Sunday, at the excited encouragement of our new friends Joe and Nicole, S. and I made our way to China Town for the Chinese New Years festivities. Swirling around us were bursts of fluttering confetti and streamers in every color of the rainbow, large Chinese dragons dancing rythmically to the sounds of exotic instruments and drums, and what seemed like millions of people and photographers bustling around in a frenzy to make every moment last a lifetime. S. bought us two of the biggest firecrackers they had. They looked like long golden metallic wrapping paper tubes, and the plan is to aim them off into the blue, twist the tube with all of your might, and then feel it frantically jerk and pop back into your abdomen with a loud startling noise as you grunt and then watch the contents blast into the sky. Multi-colored squares of tissue paper, long snake-like ribbons, and even tiny parachutes then flutter and swirl about as everybody cheers and congratulats you on a cracker well fired.

Struggling to find a great place in which to have lunch that wasn’t insanely crowded, S. and I looked for what felt like ages in the cold. We finally got to the point where we would have eaten just about anywhere just to warm up a bit. Making our way down a corroding metal stairway into a discreet basement, we sat for some awful noodle soup. I couldn’t help but notice that a gentleman at the adjacent table looked familiar. I racked my brain to try to place his face, and when I heard him laugh and saw him smile I instantly knew. It was an old friend from highschool, from nearly 15 years or so ago. Michael was as sweet and friendly as ever, and it made me happy to see him doing so well here in NYC! I hope he stays in touch with S. and I. It really is a small world.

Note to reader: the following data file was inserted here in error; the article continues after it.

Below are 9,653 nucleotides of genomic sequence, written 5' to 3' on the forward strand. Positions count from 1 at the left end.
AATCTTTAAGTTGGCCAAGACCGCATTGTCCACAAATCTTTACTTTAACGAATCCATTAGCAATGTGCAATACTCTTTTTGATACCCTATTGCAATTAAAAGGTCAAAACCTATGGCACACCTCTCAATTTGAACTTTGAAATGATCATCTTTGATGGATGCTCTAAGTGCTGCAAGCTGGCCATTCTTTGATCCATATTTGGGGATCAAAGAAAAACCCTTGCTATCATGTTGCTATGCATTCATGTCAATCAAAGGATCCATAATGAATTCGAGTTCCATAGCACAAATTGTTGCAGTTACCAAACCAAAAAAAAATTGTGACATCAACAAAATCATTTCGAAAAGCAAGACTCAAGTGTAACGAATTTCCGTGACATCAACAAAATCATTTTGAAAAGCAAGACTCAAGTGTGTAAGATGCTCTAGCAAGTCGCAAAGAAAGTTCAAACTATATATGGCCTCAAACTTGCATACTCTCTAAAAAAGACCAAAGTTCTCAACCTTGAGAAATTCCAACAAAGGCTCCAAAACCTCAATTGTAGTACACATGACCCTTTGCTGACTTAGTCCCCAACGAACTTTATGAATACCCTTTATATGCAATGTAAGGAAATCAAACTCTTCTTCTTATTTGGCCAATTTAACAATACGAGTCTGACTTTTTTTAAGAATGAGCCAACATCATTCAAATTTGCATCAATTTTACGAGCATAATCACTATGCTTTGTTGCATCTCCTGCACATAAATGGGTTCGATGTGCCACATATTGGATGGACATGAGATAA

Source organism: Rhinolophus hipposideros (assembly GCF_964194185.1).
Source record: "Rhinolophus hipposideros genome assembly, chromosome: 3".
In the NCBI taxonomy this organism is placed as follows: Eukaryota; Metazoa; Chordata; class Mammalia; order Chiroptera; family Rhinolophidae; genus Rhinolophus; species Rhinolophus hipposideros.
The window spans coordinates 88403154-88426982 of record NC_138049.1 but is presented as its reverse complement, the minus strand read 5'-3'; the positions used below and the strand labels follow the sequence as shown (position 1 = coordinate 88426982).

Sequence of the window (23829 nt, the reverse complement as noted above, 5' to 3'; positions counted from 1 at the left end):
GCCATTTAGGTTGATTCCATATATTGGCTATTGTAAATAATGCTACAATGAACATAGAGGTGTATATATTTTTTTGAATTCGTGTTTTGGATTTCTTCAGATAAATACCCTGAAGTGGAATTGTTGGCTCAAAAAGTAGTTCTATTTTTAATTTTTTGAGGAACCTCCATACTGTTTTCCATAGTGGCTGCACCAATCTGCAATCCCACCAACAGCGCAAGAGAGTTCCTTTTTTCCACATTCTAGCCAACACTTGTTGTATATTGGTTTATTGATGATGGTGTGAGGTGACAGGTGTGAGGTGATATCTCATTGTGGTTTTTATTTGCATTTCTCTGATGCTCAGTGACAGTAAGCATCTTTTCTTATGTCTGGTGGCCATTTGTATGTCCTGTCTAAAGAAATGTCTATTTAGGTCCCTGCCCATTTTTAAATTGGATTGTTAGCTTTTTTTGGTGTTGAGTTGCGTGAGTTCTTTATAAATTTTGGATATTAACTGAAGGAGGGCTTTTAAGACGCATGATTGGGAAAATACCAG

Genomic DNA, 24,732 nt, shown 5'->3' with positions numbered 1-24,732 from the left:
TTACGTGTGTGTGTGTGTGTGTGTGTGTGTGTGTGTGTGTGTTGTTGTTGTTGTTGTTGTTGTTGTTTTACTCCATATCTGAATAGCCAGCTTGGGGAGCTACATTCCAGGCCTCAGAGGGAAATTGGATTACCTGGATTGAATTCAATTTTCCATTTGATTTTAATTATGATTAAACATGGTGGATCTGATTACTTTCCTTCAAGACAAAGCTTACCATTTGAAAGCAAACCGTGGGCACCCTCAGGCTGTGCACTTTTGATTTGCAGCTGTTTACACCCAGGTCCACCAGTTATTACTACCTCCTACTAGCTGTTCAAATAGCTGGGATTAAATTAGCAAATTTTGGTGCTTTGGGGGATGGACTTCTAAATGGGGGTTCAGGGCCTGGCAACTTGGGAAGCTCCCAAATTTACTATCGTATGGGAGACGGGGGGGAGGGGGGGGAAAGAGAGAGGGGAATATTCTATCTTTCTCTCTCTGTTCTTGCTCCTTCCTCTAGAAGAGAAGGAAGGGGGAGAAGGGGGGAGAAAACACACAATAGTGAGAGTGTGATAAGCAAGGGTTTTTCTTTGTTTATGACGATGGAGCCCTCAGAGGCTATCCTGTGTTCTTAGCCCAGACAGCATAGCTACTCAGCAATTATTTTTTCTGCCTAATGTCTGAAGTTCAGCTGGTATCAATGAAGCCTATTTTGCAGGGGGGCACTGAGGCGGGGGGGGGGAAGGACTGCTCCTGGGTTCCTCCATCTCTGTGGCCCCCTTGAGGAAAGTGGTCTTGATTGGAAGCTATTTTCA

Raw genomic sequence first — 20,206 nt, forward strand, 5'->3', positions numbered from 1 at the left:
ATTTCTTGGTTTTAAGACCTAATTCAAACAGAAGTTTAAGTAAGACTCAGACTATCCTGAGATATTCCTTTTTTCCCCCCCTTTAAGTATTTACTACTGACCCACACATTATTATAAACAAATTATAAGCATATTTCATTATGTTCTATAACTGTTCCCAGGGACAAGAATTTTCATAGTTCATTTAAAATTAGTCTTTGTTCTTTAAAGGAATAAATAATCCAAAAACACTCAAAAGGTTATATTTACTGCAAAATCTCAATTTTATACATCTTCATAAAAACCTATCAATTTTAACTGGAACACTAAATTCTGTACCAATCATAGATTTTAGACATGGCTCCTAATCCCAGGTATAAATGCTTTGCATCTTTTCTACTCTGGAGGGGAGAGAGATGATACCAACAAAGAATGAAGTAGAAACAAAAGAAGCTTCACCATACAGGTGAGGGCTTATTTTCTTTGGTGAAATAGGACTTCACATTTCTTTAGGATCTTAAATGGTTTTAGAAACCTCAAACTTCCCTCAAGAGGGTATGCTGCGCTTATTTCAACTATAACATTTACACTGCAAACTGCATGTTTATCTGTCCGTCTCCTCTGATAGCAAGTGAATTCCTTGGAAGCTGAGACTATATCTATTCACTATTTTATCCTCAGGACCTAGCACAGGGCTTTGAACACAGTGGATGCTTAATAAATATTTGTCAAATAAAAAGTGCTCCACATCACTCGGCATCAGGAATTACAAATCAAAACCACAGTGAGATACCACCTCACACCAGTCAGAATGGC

The highlight of my day was when I had one antique market in mind, and inadvertantly asked to go to another. When we got there, I was dissapointed to realize that I had directed us to the wrong one. I wanted to go to the bigger one in the Upper East Side, and instead we were at the tiny one in Chelsea. It was too late to correct the blunder, so I scanned the tables, saw nothing, and with a pout began to walk away. S. called after me excitedly, and pointed to a drawing locked within a glass cabinet. We summoned the owner over and were careful to not appear too eager. We haggled him down a bit to $35, and walked away the proud owners of a framed black and white ink drawing of the Moai on Easter Island, sketched sometime in the 1930s. (I forget the date now, but it is marked). The title of the drawing is “In The Beginning…”

And thus continues our new beginning.